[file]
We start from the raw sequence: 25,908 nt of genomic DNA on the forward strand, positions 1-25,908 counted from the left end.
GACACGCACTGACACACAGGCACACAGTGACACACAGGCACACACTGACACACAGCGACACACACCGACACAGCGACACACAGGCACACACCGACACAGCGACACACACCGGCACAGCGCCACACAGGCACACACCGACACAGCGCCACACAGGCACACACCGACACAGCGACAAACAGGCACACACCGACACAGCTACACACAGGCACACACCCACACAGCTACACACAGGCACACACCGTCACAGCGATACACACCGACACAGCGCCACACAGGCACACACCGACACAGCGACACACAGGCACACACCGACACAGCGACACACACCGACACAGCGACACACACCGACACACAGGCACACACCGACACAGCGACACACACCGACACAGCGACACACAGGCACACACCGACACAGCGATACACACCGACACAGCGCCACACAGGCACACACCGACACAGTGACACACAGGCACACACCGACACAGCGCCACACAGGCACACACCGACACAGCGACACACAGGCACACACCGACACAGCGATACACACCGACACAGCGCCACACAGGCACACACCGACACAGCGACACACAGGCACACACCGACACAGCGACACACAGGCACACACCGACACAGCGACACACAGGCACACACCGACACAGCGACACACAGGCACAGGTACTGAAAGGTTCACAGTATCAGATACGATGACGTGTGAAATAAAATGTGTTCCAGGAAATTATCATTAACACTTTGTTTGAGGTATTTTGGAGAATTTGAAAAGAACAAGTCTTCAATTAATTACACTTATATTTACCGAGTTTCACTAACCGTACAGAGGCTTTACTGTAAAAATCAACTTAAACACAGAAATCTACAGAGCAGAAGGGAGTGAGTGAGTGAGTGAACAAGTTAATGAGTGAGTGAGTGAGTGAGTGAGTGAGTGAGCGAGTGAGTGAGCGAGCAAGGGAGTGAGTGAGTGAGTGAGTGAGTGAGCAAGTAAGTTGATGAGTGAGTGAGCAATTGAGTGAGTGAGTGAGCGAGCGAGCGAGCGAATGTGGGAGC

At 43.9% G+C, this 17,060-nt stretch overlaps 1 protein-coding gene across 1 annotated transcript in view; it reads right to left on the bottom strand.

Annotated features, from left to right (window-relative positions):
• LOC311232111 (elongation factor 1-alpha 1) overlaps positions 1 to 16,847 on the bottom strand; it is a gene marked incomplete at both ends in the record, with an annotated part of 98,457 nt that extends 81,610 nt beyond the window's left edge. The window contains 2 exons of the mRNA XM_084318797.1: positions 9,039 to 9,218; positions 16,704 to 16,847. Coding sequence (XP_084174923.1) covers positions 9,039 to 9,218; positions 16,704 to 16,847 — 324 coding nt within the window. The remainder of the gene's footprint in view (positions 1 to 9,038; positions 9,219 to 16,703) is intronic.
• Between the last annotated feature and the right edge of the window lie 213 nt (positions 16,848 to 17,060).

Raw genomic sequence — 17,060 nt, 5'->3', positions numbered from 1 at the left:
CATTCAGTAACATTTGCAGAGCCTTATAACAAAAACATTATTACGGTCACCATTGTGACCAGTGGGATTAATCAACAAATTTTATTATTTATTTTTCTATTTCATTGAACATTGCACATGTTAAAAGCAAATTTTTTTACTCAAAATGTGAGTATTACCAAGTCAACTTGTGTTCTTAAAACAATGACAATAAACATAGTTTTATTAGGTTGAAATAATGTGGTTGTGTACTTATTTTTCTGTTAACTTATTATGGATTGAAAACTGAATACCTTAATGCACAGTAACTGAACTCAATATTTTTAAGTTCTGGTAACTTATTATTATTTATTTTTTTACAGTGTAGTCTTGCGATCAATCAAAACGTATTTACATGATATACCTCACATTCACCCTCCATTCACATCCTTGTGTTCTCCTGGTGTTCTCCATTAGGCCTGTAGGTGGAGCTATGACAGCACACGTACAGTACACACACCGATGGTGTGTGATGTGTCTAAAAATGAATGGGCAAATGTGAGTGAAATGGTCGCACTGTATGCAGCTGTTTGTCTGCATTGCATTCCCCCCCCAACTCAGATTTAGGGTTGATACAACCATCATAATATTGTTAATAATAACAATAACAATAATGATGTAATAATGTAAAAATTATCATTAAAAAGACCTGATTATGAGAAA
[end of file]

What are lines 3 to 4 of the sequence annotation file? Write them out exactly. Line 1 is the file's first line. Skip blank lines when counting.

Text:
At 43.9% G+C, this 17,060-nt stretch overlaps 1 protein-coding gene across 1 annotated transcript in view; it reads right to left on the bottom strand.

Annotated features, from left to right (window-relative positions):